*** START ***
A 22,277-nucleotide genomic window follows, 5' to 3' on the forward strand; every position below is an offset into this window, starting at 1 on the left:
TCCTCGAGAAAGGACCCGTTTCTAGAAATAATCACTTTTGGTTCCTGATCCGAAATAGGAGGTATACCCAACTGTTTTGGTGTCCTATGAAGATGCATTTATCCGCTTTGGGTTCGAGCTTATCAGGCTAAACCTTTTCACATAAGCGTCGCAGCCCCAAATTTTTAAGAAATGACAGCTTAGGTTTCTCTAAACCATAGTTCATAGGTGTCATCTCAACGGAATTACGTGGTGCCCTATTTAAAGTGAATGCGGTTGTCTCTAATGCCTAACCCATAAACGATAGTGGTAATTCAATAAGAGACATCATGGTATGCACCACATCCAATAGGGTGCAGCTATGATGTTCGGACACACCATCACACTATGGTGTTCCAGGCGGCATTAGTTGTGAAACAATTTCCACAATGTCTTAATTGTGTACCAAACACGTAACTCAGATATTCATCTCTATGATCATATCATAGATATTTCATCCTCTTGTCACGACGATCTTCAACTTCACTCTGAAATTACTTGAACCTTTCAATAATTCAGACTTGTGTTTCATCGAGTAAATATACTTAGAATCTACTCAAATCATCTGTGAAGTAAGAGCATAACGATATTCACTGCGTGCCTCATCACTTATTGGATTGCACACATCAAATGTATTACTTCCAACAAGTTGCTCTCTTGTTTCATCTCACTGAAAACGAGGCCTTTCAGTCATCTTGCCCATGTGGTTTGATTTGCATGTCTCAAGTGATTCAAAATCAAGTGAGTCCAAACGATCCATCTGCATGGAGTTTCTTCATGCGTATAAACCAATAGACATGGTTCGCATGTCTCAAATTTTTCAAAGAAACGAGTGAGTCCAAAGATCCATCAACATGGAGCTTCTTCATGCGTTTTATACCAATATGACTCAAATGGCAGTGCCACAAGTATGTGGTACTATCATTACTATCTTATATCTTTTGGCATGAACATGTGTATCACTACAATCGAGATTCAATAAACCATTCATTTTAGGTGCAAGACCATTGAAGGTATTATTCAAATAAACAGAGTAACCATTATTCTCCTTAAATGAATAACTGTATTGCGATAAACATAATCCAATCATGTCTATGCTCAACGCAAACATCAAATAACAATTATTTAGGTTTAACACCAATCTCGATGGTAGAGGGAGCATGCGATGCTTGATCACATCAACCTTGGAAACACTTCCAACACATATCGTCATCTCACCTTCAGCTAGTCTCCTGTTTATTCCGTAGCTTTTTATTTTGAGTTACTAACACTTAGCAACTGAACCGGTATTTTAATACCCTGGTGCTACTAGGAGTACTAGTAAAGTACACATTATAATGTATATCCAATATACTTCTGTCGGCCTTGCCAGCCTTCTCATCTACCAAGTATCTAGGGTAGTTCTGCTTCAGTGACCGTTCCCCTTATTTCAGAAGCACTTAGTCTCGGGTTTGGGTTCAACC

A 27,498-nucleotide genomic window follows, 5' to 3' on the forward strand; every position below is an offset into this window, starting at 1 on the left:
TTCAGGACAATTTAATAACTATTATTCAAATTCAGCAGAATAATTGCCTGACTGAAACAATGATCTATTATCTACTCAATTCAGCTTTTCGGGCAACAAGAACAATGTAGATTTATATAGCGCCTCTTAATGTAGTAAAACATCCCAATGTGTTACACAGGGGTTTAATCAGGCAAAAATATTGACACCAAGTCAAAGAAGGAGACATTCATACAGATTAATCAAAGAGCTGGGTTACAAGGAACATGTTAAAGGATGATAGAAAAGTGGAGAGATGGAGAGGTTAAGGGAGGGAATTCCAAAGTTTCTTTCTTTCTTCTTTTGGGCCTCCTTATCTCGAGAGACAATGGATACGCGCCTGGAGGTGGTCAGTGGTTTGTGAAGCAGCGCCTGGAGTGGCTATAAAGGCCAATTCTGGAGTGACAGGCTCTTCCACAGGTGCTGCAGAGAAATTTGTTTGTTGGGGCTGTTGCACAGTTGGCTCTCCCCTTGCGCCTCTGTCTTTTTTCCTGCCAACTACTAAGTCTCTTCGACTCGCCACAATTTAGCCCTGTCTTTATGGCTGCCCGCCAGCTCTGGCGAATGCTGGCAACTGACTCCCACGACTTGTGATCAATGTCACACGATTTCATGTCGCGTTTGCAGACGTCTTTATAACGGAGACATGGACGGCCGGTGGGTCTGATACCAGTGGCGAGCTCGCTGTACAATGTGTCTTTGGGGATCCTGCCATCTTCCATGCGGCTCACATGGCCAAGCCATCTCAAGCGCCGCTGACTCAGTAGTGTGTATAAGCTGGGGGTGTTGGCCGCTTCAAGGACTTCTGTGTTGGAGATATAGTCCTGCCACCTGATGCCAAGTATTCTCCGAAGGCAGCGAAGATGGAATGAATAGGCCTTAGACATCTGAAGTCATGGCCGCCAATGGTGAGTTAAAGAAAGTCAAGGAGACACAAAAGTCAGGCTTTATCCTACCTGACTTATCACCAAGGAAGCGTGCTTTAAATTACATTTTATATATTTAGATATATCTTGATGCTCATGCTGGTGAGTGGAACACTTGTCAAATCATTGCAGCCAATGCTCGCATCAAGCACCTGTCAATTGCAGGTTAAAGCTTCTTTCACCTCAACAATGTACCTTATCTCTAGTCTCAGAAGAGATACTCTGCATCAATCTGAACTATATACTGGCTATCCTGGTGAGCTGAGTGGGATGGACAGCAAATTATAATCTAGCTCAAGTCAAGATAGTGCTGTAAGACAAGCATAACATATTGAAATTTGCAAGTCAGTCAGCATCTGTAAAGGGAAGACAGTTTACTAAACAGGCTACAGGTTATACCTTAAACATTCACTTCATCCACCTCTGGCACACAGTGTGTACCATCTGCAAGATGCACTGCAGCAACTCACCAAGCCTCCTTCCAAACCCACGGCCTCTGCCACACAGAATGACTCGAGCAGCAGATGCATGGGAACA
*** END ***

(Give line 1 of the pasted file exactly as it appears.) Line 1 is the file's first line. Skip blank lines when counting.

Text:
A 22,277-nucleotide genomic window follows, 5' to 3' on the forward strand; every position below is an offset into this window, starting at 1 on the left: